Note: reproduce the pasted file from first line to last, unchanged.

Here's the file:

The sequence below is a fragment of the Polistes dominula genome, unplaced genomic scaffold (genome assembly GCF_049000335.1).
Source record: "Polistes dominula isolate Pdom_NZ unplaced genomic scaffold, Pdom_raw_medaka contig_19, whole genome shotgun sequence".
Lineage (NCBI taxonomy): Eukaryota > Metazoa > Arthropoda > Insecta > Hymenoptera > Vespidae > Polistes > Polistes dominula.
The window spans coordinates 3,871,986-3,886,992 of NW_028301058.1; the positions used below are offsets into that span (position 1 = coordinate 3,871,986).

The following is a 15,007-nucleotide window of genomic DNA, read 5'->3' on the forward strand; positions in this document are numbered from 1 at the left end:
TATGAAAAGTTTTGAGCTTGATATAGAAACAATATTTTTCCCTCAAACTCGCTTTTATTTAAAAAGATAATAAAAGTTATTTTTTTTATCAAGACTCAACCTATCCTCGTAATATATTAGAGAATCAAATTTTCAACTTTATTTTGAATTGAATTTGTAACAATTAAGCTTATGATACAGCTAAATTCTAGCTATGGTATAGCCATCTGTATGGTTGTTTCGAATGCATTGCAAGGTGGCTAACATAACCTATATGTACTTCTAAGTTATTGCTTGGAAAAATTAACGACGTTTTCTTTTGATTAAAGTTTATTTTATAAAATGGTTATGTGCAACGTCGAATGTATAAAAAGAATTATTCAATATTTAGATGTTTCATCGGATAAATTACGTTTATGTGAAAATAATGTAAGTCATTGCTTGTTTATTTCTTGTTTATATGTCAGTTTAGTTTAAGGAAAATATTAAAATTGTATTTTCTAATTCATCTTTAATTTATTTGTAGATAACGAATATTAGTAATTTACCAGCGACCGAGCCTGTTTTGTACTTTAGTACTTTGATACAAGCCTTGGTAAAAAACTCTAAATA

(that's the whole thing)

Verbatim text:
The sequence below is a fragment of the Polistes dominula genome, unplaced genomic scaffold (genome assembly GCF_049000335.1).
Source record: "Polistes dominula isolate Pdom_NZ unplaced genomic scaffold, Pdom_raw_medaka contig_19, whole genome shotgun sequence".
Lineage (NCBI taxonomy): Eukaryota > Metazoa > Arthropoda > Insecta > Hymenoptera > Vespidae > Polistes > Polistes dominula.
The window spans coordinates 3,871,986-3,886,992 of NW_028301058.1; the positions used below are offsets into that span (position 1 = coordinate 3,871,986).

The following is a 15,007-nucleotide window of genomic DNA, read 5'->3' on the forward strand; positions in this document are numbered from 1 at the left end:
TATGAAAAGTTTTGAGCTTGATATAGAAACAATATTTTTCCCTCAAACTCGCTTTTATTTAAAAAGATAATAAAAGTTATTTTTTTTATCAAGACTCAACCTATCCTCGTAATATATTAGAGAATCAAATTTTCAACTTTATTTTGAATTGAATTTGTAACAATTAAGCTTATGATACAGCTAAATTCTAGCTATGGTATAGCCATCTGTATGGTTGTTTCGAATGCATTGCAAGGTGGCTAACATAACCTATATGTACTTCTAAGTTATTGCTTGGAAAAATTAACGACGTTTTCTTTTGATTAAAGTTTATTTTATAAAATGGTTATGTGCAACGTCGAATGTATAAAAAGAATTATTCAATATTTAGATGTTTCATCGGATAAATTACGTTTATGTGAAAATAATGTAAGTCATTGCTTGTTTATTTCTTGTTTATATGTCAGTTTAGTTTAAGGAAAATATTAAAATTGTATTTTCTAATTCATCTTTAATTTATTTGTAGATAACGAATATTAGTAATTTACCAGCGACCGAGCCTGTTTTGTACTTTAGTACTTTGATACAAGCCTTGGTAAAAAACTCTAAATA